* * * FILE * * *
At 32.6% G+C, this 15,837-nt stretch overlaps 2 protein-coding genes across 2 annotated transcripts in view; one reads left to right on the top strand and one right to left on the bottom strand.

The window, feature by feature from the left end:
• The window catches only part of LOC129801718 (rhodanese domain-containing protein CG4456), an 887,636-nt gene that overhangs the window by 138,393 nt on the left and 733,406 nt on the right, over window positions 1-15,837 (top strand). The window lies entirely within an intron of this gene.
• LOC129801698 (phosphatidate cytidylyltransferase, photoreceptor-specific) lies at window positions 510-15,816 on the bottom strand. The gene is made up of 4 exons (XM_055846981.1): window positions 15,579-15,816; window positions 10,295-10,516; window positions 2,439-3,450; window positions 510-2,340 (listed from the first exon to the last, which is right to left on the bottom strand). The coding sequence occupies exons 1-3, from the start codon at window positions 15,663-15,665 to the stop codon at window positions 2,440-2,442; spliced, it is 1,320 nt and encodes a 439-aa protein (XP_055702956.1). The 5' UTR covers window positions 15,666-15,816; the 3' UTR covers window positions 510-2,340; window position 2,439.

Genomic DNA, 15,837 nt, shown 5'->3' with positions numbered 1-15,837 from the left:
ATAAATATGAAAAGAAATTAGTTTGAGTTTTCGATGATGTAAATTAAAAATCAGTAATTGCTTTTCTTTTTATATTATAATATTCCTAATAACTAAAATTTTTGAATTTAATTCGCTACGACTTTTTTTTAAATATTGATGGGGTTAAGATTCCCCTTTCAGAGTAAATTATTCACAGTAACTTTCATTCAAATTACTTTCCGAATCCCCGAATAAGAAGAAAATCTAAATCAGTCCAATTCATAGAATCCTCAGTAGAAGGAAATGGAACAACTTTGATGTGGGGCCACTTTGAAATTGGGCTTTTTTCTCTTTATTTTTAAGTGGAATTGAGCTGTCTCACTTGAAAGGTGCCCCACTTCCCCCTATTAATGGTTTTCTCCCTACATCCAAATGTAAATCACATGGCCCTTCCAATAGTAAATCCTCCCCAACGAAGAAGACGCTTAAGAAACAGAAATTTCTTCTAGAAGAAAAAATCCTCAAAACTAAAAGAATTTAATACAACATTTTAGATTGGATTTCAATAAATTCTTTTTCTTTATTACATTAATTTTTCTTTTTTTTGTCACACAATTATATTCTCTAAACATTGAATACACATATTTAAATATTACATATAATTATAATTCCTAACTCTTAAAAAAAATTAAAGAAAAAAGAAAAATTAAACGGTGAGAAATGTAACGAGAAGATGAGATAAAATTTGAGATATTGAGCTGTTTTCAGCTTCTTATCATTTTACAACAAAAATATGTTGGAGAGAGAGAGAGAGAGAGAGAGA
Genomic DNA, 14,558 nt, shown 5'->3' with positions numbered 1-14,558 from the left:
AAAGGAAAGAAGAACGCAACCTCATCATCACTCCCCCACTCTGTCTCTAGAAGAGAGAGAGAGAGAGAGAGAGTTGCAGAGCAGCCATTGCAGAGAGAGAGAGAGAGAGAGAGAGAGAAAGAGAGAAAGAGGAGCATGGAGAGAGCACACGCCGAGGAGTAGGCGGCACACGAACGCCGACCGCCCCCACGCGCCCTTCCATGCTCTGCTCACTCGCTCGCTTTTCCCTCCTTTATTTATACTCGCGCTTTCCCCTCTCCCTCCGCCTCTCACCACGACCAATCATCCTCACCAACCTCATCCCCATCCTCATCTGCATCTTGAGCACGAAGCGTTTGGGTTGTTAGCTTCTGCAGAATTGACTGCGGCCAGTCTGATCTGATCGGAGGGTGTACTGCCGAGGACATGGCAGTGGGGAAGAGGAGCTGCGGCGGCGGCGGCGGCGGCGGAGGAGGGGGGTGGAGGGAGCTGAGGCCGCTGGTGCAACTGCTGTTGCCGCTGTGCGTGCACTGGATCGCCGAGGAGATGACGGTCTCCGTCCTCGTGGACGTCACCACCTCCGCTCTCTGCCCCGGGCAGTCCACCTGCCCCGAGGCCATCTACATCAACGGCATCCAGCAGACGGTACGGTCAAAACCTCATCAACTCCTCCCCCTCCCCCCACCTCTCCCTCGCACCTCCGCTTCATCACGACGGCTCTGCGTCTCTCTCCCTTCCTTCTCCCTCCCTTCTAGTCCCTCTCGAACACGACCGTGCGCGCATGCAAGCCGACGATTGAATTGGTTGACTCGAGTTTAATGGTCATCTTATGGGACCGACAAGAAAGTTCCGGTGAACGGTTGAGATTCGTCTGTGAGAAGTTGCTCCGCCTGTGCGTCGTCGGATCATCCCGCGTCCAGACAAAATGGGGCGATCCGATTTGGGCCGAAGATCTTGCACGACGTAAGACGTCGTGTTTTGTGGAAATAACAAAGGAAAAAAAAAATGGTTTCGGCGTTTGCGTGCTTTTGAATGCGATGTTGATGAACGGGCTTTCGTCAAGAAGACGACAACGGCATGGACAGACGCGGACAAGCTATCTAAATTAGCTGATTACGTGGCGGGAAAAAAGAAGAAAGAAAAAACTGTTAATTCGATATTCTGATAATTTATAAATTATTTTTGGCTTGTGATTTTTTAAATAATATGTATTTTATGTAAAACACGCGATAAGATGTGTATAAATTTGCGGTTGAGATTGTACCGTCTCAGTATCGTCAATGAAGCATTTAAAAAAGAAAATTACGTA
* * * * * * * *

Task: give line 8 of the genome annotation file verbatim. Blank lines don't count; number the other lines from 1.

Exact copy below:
AAAGGAAAGAAGAACGCAACCTCATCATCACTCCCCCACTCTGTCTCTAGAAGAGAGAGAGAGAGAGAGAGAGTTGCAGAGCAGCCATTGCAGAGAGAGAGAGAGAGAGAGAGAGAGAAAGAGAGAAAGAGGAGCATGGAGAGAGCACACGCCGAGGAGTAGGCGGCACACGAACGCCGACCGCCCCCACGCGCCCTTCCATGCTCTGCTCACTCGCTCGCTTTTCCCTCCTTTATTTATACTCGCGCTTTCCCCTCTCCCTCCGCCTCTCACCACGACCAATCATCCTCACCAACCTCATCCCCATCCTCATCTGCATCTTGAGCACGAAGCGTTTGGGTTGTTAGCTTCTGCAGAATTGACTGCGGCCAGTCTGATCTGATCGGAGGGTGTACTGCCGAGGACATGGCAGTGGGGAAGAGGAGCTGCGGCGGCGGCGGCGGCGGCGGAGGAGGGGGGTGGAGGGAGCTGAGGCCGCTGGTGCAACTGCTGTTGCCGCTGTGCGTGCACTGGATCGCCGAGGAGATGACGGTCTCCGTCCTCGTGGACGTCACCACCTCCGCTCTCTGCCCCGGGCAGTCCACCTGCCCCGAGGCCATCTACATCAACGGCATCCAGCAGACGGTACGGTCAAAACCTCATCAACTCCTCCCCCTCCCCCCACCTCTCCCTCGCACCTCCGCTTCATCACGACGGCTCTGCGTCTCTCTCCCTTCCTTCTCCCTCCCTTCTAGTCCCTCTCGAACACGACCGTGCGCGCATGCAAGCCGACGATTGAATTGGTTGACTCGAGTTTAATGGTCATCTTATGGGACCGACAAGAAAGTTCCGGTGAACGGTTGAGATTCGTCTGTGAGAAGTTGCTCCGCCTGTGCGTCGTCGGATCATCCCGCGTCCAGACAAAATGGGGCGATCCGATTTGGGCCGAAGATCTTGCACGACGTAAGACGTCGTGTTTTGTGGAAATAACAAAGGAAAAAAAAAATGGTTTCGGCGTTTGCGTGCTTTTGAATGCGATGTTGATGAACGGGCTTTCGTCAAGAAGACGACAACGGCATGGACAGACGCGGACAAGCTATCTAAATTAGCTGATTACGTGGCGGGAAAAAAGAAGAAAGAAAAAACTGTTAATTCGATATTCTGATAATTTATAAATTATTTTTGGCTTGTGATTTTTTAAATAATATGTATTTTATGTAAAACACGCGATAAGATGTGTATAAATTTGCGGTTGAGATTGTACCGTCTCAGTATCGTCAATGAAGCATTTAAAAAAGAAAATTACGTA